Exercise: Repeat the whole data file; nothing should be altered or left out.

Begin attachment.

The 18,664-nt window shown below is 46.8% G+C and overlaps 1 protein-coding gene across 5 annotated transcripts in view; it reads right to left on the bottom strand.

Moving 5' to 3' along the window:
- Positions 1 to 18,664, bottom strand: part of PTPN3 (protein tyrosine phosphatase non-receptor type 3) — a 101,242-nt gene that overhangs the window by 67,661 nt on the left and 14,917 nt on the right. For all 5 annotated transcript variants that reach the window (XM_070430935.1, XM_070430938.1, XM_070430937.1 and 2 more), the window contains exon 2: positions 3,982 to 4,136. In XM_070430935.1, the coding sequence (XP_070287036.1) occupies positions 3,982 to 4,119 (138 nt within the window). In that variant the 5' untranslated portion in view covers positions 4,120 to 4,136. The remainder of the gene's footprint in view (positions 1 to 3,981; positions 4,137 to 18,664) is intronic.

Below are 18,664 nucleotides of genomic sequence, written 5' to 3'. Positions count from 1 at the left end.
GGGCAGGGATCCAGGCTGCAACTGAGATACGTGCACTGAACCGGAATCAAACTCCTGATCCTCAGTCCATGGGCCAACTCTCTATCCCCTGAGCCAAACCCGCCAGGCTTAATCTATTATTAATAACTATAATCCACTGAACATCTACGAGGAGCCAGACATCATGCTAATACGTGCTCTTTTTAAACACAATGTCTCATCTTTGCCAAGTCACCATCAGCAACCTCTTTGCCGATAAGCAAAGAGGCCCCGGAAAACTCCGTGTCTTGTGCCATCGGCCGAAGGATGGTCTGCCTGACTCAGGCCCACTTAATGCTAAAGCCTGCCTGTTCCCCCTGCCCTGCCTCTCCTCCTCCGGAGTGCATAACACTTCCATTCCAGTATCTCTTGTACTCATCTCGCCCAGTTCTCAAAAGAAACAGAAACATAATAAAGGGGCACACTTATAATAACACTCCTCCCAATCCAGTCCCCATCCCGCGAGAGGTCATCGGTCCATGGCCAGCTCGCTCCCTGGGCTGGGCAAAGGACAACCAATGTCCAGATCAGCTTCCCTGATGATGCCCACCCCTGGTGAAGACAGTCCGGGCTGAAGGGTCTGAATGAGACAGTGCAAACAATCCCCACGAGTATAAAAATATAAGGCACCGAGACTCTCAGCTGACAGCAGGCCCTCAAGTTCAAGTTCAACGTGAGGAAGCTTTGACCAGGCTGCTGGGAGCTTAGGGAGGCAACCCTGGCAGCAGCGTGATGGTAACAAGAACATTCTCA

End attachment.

The 18,664-nt window shown below is 46.8% G+C and overlaps 1 protein-coding gene across 5 annotated transcripts in view; it reads right to left on the bottom strand.

Moving 5' to 3' along the window:
- Positions 1 to 18,664, bottom strand: part of PTPN3 (protein tyrosine phosphatase non-receptor type 3) — a 101,242-nt gene that overhangs the window by 67,661 nt on the left and 14,917 nt on the right. For all 5 annotated transcript variants that reach the window (XM_070430935.1, XM_070430938.1, XM_070430937.1 and 2 more), the window contains exon 2: positions 3,982 to 4,136. In XM_070430935.1, the coding sequence (XP_070287036.1) occupies positions 3,982 to 4,119 (138 nt within the window). In that variant the 5' untranslated portion in view covers positions 4,120 to 4,136. The remainder of the gene's footprint in view (positions 1 to 3,981; positions 4,137 to 18,664) is intronic.

Below are 18,664 nucleotides of genomic sequence, written 5' to 3'. Positions count from 1 at the left end.
GGGCAGGGATCCAGGCTGCAACTGAGATACGTGCACTGAACCGGAATCAAACTCCTGATCCTCAGTCCATGGGCCAACTCTCTATCCCCTGAGCCAAACCCGCCAGGCTTAATCTATTATTAATAACTATAATCCACTGAACATCTACGAGGAGCCAGACATCATGCTAATACGTGCTCTTTTTAAACACAATGTCTCATCTTTGCCAAGTCACCATCAGCAACCTCTTTGCCGATAAGCAAAGAGGCCCCGGAAAACTCCGTGTCTTGTGCCATCGGCCGAAGGATGGTCTGCCTGACTCAGGCCCACTTAATGCTAAAGCCTGCCTGTTCCCCCTGCCCTGCCTCTCCTCCTCCGGAGTGCATAACACTTCCATTCCAGTATCTCTTGTACTCATCTCGCCCAGTTCTCAAAAGAAACAGAAACATAATAAAGGGGCACACTTATAATAACACTCCTCCCAATCCAGTCCCCATCCCGCGAGAGGTCATCGGTCCATGGCCAGCTCGCTCCCTGGGCTGGGCAAAGGACAACCAATGTCCAGATCAGCTTCCCTGATGATGCCCACCCCTGGTGAAGACAGTCCGGGCTGAAGGGTCTGAATGAGACAGTGCAAACAATCCCCACGAGTATAAAAATATAAGGCACCGAGACTCTCAGCTGACAGCAGGCCCTCAAGTTCAAGTTCAACGTGAGGAAGCTTTGACCAGGCTGCTGGGAGCTTAGGGAGGCAACCCTGGCAGCAGCGTGATGGTAACAAGAACATTCTCA